Welp, it turns out that your sun-protection-obsessed mother might have been right to insist you wear SPF 100. Despite the Food and Drug Administration’s stance that anything over SPF 50 does not offer significant additional protection, a new study suggests that that might not be true.
The study, published in the Journal of the American Academy of Dermatology, found that while it’s true that SPF levels over 50 don’t make a big difference in protection if a person applies sunscreen in exactly the correct recommended way (slather your body with enough sunscreen to fill a shot glass and reapply every two hours), most people don’t follow those instructions, in which case SPF 100 does make a difference.
The 199 men and women who participated in the study were given two different tubes of sunscreen labeled “left” and “right,” and told to apply to each corresponding side of their face and neck, before going about their normal activities on a sunny day. One tube contained SPF 50, the other SPF 100.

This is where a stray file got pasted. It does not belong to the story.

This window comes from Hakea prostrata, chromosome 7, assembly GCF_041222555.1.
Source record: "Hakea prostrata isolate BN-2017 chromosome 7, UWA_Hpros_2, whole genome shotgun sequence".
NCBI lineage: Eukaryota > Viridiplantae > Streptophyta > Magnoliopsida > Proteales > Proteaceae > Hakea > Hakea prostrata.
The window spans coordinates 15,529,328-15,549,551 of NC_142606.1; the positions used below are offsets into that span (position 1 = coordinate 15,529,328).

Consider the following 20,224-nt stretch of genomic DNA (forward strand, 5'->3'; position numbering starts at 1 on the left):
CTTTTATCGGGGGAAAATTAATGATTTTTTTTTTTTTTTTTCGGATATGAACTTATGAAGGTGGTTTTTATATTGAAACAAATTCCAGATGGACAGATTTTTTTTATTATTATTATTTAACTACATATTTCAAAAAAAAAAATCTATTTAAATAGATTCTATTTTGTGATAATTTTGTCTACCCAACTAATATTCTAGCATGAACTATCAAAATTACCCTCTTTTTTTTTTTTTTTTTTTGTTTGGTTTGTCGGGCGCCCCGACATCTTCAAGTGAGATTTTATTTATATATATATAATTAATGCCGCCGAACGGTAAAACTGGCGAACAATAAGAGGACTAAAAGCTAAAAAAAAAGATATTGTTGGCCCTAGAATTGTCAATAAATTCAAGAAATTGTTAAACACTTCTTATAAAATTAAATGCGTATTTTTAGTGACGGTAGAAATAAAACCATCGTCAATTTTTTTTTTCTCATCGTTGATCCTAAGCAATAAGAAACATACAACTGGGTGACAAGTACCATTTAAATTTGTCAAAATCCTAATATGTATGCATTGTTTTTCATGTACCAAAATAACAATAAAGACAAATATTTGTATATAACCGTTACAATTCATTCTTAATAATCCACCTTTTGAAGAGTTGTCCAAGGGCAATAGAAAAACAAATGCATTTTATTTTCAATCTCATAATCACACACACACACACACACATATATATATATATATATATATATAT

The results? Sun damage on the SPF 50 side was, on average, twice as high as on the SPF 100 side. Whoa. And the reason for such a large disparity was pretty darn relatable: People almost never apply enough sunscreen.
“In the real world, the higher SPFs are much more forgiving, and since people are under-applying sunscreen, they’re much more likely to protect,” said the senior author, Dr. Darrell S. Rigel, a professor of dermatology at New York University.
So unless you plan to start following sunscreen application instructions to a T, it’s time to stock up on some SPF 100.